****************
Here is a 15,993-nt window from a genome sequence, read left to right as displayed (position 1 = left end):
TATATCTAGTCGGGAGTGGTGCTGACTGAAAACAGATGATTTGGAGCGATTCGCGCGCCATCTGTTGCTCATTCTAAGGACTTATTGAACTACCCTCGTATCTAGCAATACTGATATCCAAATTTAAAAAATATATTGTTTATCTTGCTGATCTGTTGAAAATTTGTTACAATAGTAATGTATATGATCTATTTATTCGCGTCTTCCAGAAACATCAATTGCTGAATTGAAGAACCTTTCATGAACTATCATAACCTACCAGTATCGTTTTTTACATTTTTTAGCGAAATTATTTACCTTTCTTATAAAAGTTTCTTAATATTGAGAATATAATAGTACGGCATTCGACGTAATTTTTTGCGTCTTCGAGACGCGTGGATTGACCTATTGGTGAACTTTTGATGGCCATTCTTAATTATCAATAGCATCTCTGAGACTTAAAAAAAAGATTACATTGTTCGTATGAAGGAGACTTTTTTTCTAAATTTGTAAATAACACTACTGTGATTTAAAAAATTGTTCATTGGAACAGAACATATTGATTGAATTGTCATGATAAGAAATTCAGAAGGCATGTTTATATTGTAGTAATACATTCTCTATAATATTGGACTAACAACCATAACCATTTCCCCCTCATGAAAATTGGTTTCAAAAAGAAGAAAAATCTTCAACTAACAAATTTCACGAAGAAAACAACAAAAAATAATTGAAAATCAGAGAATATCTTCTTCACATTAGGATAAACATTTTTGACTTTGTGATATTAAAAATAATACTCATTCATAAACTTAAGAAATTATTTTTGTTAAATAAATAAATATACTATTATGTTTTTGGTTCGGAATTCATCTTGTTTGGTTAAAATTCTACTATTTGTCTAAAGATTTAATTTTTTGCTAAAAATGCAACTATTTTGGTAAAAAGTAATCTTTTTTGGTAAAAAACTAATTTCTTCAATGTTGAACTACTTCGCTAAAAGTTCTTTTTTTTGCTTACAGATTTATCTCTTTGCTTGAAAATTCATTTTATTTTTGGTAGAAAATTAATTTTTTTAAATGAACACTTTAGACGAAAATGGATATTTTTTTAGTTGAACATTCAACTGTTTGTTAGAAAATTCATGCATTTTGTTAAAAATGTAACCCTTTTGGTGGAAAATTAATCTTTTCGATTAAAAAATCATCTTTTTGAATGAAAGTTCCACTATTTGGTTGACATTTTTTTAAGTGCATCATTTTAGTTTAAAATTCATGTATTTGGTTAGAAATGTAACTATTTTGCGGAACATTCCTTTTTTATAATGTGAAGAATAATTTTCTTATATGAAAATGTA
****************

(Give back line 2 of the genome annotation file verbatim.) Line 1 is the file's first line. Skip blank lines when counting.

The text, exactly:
TATATCTAGTCGGGAGTGGTGCTGACTGAAAACAGATGATTTGGAGCGATTCGCGCGCCATCTGTTGCTCATTCTAAGGACTTATTGAACTACCCTCGTATCTAGCAATACTGATATCCAAATTTAAAAAATATATTGTTTATCTTGCTGATCTGTTGAAAATTTGTTACAATAGTAATGTATATGATCTATTTATTCGCGTCTTCCAGAAACATCAATTGCTGAATTGAAGAACCTTTCATGAACTATCATAACCTACCAGTATCGTTTTTTACATTTTTTAGCGAAATTATTTACCTTTCTTATAAAAGTTTCTTAATATTGAGAATATAATAGTACGGCATTCGACGTAATTTTTTGCGTCTTCGAGACGCGTGGATTGACCTATTGGTGAACTTTTGATGGCCATTCTTAATTATCAATAGCATCTCTGAGACTTAAAAAAAAGATTACATTGTTCGTATGAAGGAGACTTTTTTTCTAAATTTGTAAATAACACTACTGTGATTTAAAAAATTGTTCATTGGAACAGAACATATTGATTGAATTGTCATGATAAGAAATTCAGAAGGCATGTTTATATTGTAGTAATACATTCTCTATAATATTGGACTAACAACCATAACCATTTCCCCCTCATGAAAATTGGTTTCAAAAAGAAGAAAAATCTTCAACTAACAAATTTCACGAAGAAAACAACAAAAAATAATTGAAAATCAGAGAATATCTTCTTCACATTAGGATAAACATTTTTGACTTTGTGATATTAAAAATAATACTCATTCATAAACTTAAGAAATTATTTTTGTTAAATAAATAAATATACTATTATGTTTTTGGTTCGGAATTCATCTTGTTTGGTTAAAATTCTACTATTTGTCTAAAGATTTAATTTTTTGCTAAAAATGCAACTATTTTGGTAAAAAGTAATCTTTTTTGGTAAAAAACTAATTTCTTCAATGTTGAACTACTTCGCTAAAAGTTCTTTTTTTTGCTTACAGATTTATCTCTTTGCTTGAAAATTCATTTTATTTTTGGTAGAAAATTAATTTTTTTAAATGAACACTTTAGACGAAAATGGATATTTTTTTAGTTGAACATTCAACTGTTTGTTAGAAAATTCATGCATTTTGTTAAAAATGTAACCCTTTTGGTGGAAAATTAATCTTTTCGATTAAAAAATCATCTTTTTGAATGAAAGTTCCACTATTTGGTTGACATTTTTTTAAGTGCATCATTTTAGTTTAAAATTCATGTATTTGGTTAGAAATGTAACTATTTTGCGGAACATTCCTTTTTTATAATGTGAAGAATAATTTTCTTATATGAAAATGTA